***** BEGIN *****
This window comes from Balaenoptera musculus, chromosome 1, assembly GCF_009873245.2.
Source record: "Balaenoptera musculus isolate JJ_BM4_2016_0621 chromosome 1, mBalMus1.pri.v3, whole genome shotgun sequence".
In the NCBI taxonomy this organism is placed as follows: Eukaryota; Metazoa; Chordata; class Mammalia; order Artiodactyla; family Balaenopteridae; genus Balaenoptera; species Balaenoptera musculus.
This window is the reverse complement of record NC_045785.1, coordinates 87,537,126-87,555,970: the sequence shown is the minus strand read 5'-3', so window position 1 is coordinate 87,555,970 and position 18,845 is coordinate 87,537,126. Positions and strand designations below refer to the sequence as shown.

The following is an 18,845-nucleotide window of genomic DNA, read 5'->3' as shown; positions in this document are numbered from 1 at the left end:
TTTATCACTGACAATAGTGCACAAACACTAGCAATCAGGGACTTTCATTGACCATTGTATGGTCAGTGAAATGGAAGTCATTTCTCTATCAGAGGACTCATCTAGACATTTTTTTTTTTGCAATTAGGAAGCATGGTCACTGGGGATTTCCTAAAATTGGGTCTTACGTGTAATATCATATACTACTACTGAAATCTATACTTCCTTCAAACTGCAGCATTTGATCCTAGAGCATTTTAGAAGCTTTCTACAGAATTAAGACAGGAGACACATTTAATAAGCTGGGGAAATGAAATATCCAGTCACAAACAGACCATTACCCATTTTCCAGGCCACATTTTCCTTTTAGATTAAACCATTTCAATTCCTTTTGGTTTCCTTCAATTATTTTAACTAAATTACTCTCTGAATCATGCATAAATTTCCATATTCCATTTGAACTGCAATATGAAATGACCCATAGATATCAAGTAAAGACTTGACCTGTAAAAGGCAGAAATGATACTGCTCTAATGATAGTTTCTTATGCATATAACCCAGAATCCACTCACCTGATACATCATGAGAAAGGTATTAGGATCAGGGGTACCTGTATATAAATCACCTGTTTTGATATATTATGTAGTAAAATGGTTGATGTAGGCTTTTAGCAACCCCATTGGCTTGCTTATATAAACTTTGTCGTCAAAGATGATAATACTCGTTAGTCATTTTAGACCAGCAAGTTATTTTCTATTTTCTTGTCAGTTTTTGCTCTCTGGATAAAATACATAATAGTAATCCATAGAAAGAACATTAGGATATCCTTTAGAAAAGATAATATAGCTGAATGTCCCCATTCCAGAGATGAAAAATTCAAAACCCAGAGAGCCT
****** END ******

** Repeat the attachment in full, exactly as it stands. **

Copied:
This window comes from Balaenoptera musculus, chromosome 1, assembly GCF_009873245.2.
Source record: "Balaenoptera musculus isolate JJ_BM4_2016_0621 chromosome 1, mBalMus1.pri.v3, whole genome shotgun sequence".
In the NCBI taxonomy this organism is placed as follows: Eukaryota; Metazoa; Chordata; class Mammalia; order Artiodactyla; family Balaenopteridae; genus Balaenoptera; species Balaenoptera musculus.
This window is the reverse complement of record NC_045785.1, coordinates 87,537,126-87,555,970: the sequence shown is the minus strand read 5'-3', so window position 1 is coordinate 87,555,970 and position 18,845 is coordinate 87,537,126. Positions and strand designations below refer to the sequence as shown.

The following is an 18,845-nucleotide window of genomic DNA, read 5'->3' as shown; positions in this document are numbered from 1 at the left end:
TTTATCACTGACAATAGTGCACAAACACTAGCAATCAGGGACTTTCATTGACCATTGTATGGTCAGTGAAATGGAAGTCATTTCTCTATCAGAGGACTCATCTAGACATTTTTTTTTTTGCAATTAGGAAGCATGGTCACTGGGGATTTCCTAAAATTGGGTCTTACGTGTAATATCATATACTACTACTGAAATCTATACTTCCTTCAAACTGCAGCATTTGATCCTAGAGCATTTTAGAAGCTTTCTACAGAATTAAGACAGGAGACACATTTAATAAGCTGGGGAAATGAAATATCCAGTCACAAACAGACCATTACCCATTTTCCAGGCCACATTTTCCTTTTAGATTAAACCATTTCAATTCCTTTTGGTTTCCTTCAATTATTTTAACTAAATTACTCTCTGAATCATGCATAAATTTCCATATTCCATTTGAACTGCAATATGAAATGACCCATAGATATCAAGTAAAGACTTGACCTGTAAAAGGCAGAAATGATACTGCTCTAATGATAGTTTCTTATGCATATAACCCAGAATCCACTCACCTGATACATCATGAGAAAGGTATTAGGATCAGGGGTACCTGTATATAAATCACCTGTTTTGATATATTATGTAGTAAAATGGTTGATGTAGGCTTTTAGCAACCCCATTGGCTTGCTTATATAAACTTTGTCGTCAAAGATGATAATACTCGTTAGTCATTTTAGACCAGCAAGTTATTTTCTATTTTCTTGTCAGTTTTTGCTCTCTGGATAAAATACATAATAGTAATCCATAGAAAGAACATTAGGATATCCTTTAGAAAAGATAATATAGCTGAATGTCCCCATTCCAGAGATGAAAAATTCAAAACCCAGAGAGCCT